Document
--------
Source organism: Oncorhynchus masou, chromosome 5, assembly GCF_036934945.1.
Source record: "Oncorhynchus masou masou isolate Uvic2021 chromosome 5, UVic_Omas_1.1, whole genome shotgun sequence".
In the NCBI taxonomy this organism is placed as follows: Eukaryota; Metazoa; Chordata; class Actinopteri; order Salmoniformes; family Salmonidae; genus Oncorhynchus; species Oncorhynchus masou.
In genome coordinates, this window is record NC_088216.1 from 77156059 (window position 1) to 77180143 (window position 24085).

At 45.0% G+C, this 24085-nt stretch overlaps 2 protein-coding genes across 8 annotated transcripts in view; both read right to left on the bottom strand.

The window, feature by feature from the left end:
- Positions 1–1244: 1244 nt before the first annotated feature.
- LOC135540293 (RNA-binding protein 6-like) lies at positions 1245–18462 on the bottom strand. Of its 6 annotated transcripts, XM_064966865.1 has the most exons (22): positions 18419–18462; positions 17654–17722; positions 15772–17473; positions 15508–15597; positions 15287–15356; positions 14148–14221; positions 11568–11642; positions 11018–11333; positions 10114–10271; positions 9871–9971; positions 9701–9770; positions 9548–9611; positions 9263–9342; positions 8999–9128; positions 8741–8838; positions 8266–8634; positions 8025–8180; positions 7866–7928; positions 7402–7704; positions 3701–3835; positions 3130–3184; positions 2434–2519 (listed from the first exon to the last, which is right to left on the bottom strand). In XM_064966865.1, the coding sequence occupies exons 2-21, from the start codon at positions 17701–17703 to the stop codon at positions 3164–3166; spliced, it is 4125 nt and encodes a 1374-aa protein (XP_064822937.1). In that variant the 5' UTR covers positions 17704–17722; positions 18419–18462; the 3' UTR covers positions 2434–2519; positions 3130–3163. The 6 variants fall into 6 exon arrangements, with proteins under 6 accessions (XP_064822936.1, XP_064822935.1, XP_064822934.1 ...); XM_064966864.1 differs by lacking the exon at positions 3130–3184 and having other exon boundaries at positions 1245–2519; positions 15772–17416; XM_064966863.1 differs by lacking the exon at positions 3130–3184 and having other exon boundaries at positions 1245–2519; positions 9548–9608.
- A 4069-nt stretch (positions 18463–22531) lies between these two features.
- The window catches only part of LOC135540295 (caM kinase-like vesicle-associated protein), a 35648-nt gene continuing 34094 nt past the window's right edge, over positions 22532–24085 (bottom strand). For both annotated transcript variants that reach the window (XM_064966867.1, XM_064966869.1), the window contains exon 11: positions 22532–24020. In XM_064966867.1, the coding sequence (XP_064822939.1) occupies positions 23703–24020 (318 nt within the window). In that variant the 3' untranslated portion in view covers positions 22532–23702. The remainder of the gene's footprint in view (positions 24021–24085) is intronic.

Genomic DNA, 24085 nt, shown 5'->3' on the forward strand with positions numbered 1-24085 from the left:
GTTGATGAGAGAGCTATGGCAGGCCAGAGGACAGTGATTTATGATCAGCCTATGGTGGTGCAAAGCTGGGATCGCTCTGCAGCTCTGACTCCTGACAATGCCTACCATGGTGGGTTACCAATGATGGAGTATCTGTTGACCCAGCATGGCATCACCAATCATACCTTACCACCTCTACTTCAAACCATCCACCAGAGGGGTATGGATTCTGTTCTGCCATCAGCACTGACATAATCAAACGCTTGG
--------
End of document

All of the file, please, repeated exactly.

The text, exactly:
Source organism: Oncorhynchus masou, chromosome 5, assembly GCF_036934945.1.
Source record: "Oncorhynchus masou masou isolate Uvic2021 chromosome 5, UVic_Omas_1.1, whole genome shotgun sequence".
In the NCBI taxonomy this organism is placed as follows: Eukaryota; Metazoa; Chordata; class Actinopteri; order Salmoniformes; family Salmonidae; genus Oncorhynchus; species Oncorhynchus masou.
In genome coordinates, this window is record NC_088216.1 from 77156059 (window position 1) to 77180143 (window position 24085).

At 45.0% G+C, this 24085-nt stretch overlaps 2 protein-coding genes across 8 annotated transcripts in view; both read right to left on the bottom strand.

The window, feature by feature from the left end:
- Positions 1–1244: 1244 nt before the first annotated feature.
- LOC135540293 (RNA-binding protein 6-like) lies at positions 1245–18462 on the bottom strand. Of its 6 annotated transcripts, XM_064966865.1 has the most exons (22): positions 18419–18462; positions 17654–17722; positions 15772–17473; positions 15508–15597; positions 15287–15356; positions 14148–14221; positions 11568–11642; positions 11018–11333; positions 10114–10271; positions 9871–9971; positions 9701–9770; positions 9548–9611; positions 9263–9342; positions 8999–9128; positions 8741–8838; positions 8266–8634; positions 8025–8180; positions 7866–7928; positions 7402–7704; positions 3701–3835; positions 3130–3184; positions 2434–2519 (listed from the first exon to the last, which is right to left on the bottom strand). In XM_064966865.1, the coding sequence occupies exons 2-21, from the start codon at positions 17701–17703 to the stop codon at positions 3164–3166; spliced, it is 4125 nt and encodes a 1374-aa protein (XP_064822937.1). In that variant the 5' UTR covers positions 17704–17722; positions 18419–18462; the 3' UTR covers positions 2434–2519; positions 3130–3163. The 6 variants fall into 6 exon arrangements, with proteins under 6 accessions (XP_064822936.1, XP_064822935.1, XP_064822934.1 ...); XM_064966864.1 differs by lacking the exon at positions 3130–3184 and having other exon boundaries at positions 1245–2519; positions 15772–17416; XM_064966863.1 differs by lacking the exon at positions 3130–3184 and having other exon boundaries at positions 1245–2519; positions 9548–9608.
- A 4069-nt stretch (positions 18463–22531) lies between these two features.
- The window catches only part of LOC135540295 (caM kinase-like vesicle-associated protein), a 35648-nt gene continuing 34094 nt past the window's right edge, over positions 22532–24085 (bottom strand). For both annotated transcript variants that reach the window (XM_064966867.1, XM_064966869.1), the window contains exon 11: positions 22532–24020. In XM_064966867.1, the coding sequence (XP_064822939.1) occupies positions 23703–24020 (318 nt within the window). In that variant the 3' untranslated portion in view covers positions 22532–23702. The remainder of the gene's footprint in view (positions 24021–24085) is intronic.

Genomic DNA, 24085 nt, shown 5'->3' on the forward strand with positions numbered 1-24085 from the left:
GTTGATGAGAGAGCTATGGCAGGCCAGAGGACAGTGATTTATGATCAGCCTATGGTGGTGCAAAGCTGGGATCGCTCTGCAGCTCTGACTCCTGACAATGCCTACCATGGTGGGTTACCAATGATGGAGTATCTGTTGACCCAGCATGGCATCACCAATCATACCTTACCACCTCTACTTCAAACCATCCACCAGAGGGGTATGGATTCTGTTCTGCCATCAGCACTGACATAATCAAACGCTTGG